What is Neurology?
Neurology is a branch of medicine dealing with disorders of the complete nervous system including brain and mind. Medical professionals specializing in the field of neurology are called neurologists and are trained to diagnose, treat, and manage patients with neurological disorders
Neurological Disorders Include:
A neurological disorder is a dysfunction of the body’s nervous system, structural, biochemical or electrical abnormalities in the brain or spinal cord, or in the nerves leading to or from CNS, can result in symptoms such as paralysis, muscle weakness, poor coordination, loss of sensation, seizures, confusion/speech disorders , pain and altered level of consciousness. There are many recognized neurological disorders, some relatively common but many rare. They may be revealed by neurological examination and studied and treated within the specialties of neurology , neurophysiology and clinical neuropsychology. Interventions include clinical and bedside treatment , lifestyle changes, physiotherapy or other therapy like neurorehabilitation, pain management, medication, or certain operations performed by neurosurgeons. The World Health Organization estimated in 2006 that neurological disorders and their sequalae affect as many as one billion people worldwide, and identified health inequalities and social stigma/discrimination as major factors contributing to the associated disability and suffering Causes i.e WHO made an association with world federation of neurology to conduct a joint research work world wide .
Neurological disorders can be categorized according to the primary location affected, the primary type of dysfunction involved, or the primary type of cause. The broadest division is between central nervous system (CNS) disorder and peripheral nervous system (PNS) disorder. List of brain, spinal cord and nerve disorders in the following overlapping categories:
o Brain damage according to cerebral lobe (see also lower brain areas such as basal ganglia, cerebellum, brainstem):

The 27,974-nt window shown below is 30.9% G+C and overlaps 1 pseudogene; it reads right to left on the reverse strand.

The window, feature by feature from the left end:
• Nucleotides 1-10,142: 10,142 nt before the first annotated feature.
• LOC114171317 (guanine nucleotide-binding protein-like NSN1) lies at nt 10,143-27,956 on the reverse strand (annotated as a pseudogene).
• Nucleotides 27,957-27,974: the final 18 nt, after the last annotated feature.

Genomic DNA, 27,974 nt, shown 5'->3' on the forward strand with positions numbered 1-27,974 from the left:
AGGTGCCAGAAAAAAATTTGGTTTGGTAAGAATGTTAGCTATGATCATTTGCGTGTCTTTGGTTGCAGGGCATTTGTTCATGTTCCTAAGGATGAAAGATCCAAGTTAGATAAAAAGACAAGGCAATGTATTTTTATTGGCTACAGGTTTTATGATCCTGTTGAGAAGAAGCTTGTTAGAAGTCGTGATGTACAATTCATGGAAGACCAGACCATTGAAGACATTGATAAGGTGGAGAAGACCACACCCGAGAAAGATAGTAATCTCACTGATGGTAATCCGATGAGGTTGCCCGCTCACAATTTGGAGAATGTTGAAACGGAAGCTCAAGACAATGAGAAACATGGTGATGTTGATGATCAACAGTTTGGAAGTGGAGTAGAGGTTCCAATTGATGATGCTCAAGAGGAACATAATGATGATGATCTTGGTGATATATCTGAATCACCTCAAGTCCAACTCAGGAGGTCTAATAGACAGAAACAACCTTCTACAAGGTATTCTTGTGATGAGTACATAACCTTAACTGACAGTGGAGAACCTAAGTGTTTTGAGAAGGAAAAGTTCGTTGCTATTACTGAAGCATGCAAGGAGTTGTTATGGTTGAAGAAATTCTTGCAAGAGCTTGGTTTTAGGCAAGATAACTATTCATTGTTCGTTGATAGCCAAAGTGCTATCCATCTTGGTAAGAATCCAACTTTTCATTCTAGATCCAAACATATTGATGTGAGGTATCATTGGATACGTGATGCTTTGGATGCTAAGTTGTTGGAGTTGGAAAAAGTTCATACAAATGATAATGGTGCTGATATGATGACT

Frontal lobe damage
Parietal lobe damage
Temporal lobe damage
Occipital lobe damage
o Brain dysfunction according to type:
Apraxia (patterns or sequences of movements)
Agnosia (identifying things/people)
• Spinal cord disorders (see spinal pathology, injury, inflammation)
• Peripheral Nervous System disorders
• Cranial nerve disorders
• Autonomic Nervous System disorders
• Seizure Disorders such as epilepsy
• Movement Disorders such as Parkinson disease
• Sleep Disorders
• Headaches (including Migraine)
• Low Back and Neck Pain (see Back pain)
• Other Pain (see Neuropathic pain)
• Delirium and Dementia such as Alzheimer disease
• Dizziness and Vertigo
• Stupor and Coma
• Head Injury
• Stroke (CVA, Cerebrovascular attack)
• Tumors of the Nervous System (e.g. Cancer)
• Multiple Sclerosis (MS) and other Demyelinating diseases
• Infections of the Brain or Spinal Cord (including Meningitis)
• Prion Diseases (a type of infectious agent)
Disorders involving muscles.
Structural disorders of the brain and spinal cord.
Structural disorders of the nerves in the face, trunk and limbs.
Conditions which are not caused by structural disease such as many varieties of headache.
Conditions such as epilepsy, fainting and dizziness which are often caused by disordered physiology, rather than abnormal anatomy.
Neurological conditions are the most common cause of serious disabilities and have a major, but often unrecognized, impact on health and social services.
Public Speaking and Panic Attacks – It is often observed that many people’s top ranking fear is not death but having to speak in public. The joke is that these people would rather be lying in the casket at the funeral than giving the eulogy.
Public speaking for people who suffer from panic attacks or general anxiety often becomes a major source of worry weeks or even months before the speaking event is to occur.These speaking engagements do not necessarily have to be the traditional “on a podium” events but can be as simple as an office meeting where the individual is expected to express an opinion or give verbal feedback. The fear of public speaking and panic attacks in this case centers on having an attack while speaking. The individual fears being incapacitated by the anxiety and hence unable to complete what he or she is saying. The person imagines fleeing the spotlight and having to make all kinds of excuses later for their undignified departure out the office window? Causes – The short and obvious answer: panic attacks are caused by high anxiety. But, what exactly is anxiety? Understanding how anxiety crops up will help you defeat panic attacks.